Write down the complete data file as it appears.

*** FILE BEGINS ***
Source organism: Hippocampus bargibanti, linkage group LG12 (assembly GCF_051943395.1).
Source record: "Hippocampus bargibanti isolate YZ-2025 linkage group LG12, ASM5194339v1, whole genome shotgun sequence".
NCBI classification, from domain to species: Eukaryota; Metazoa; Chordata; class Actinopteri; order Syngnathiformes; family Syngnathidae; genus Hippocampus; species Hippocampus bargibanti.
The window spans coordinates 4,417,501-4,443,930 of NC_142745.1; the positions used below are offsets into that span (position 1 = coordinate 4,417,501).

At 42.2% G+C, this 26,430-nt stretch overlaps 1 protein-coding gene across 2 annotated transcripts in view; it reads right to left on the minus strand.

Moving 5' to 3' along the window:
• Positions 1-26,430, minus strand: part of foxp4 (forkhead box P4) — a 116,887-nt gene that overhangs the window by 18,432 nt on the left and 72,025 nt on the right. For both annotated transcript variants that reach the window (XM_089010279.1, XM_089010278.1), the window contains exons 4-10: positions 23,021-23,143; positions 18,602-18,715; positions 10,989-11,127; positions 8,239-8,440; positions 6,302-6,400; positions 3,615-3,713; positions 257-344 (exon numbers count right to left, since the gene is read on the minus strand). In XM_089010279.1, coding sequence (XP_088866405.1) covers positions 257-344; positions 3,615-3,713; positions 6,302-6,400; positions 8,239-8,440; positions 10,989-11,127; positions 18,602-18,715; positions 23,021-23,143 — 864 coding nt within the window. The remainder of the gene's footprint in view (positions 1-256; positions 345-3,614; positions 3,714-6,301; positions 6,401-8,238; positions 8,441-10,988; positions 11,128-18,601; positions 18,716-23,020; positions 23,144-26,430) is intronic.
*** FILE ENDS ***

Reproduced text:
Source organism: Hippocampus bargibanti, linkage group LG12 (assembly GCF_051943395.1).
Source record: "Hippocampus bargibanti isolate YZ-2025 linkage group LG12, ASM5194339v1, whole genome shotgun sequence".
NCBI classification, from domain to species: Eukaryota; Metazoa; Chordata; class Actinopteri; order Syngnathiformes; family Syngnathidae; genus Hippocampus; species Hippocampus bargibanti.
The window spans coordinates 4,417,501-4,443,930 of NC_142745.1; the positions used below are offsets into that span (position 1 = coordinate 4,417,501).

At 42.2% G+C, this 26,430-nt stretch overlaps 1 protein-coding gene across 2 annotated transcripts in view; it reads right to left on the minus strand.

Moving 5' to 3' along the window:
• Positions 1-26,430, minus strand: part of foxp4 (forkhead box P4) — a 116,887-nt gene that overhangs the window by 18,432 nt on the left and 72,025 nt on the right. For both annotated transcript variants that reach the window (XM_089010279.1, XM_089010278.1), the window contains exons 4-10: positions 23,021-23,143; positions 18,602-18,715; positions 10,989-11,127; positions 8,239-8,440; positions 6,302-6,400; positions 3,615-3,713; positions 257-344 (exon numbers count right to left, since the gene is read on the minus strand). In XM_089010279.1, coding sequence (XP_088866405.1) covers positions 257-344; positions 3,615-3,713; positions 6,302-6,400; positions 8,239-8,440; positions 10,989-11,127; positions 18,602-18,715; positions 23,021-23,143 — 864 coding nt within the window. The remainder of the gene's footprint in view (positions 1-256; positions 345-3,614; positions 3,714-6,301; positions 6,401-8,238; positions 8,441-10,988; positions 11,128-18,601; positions 18,716-23,020; positions 23,144-26,430) is intronic.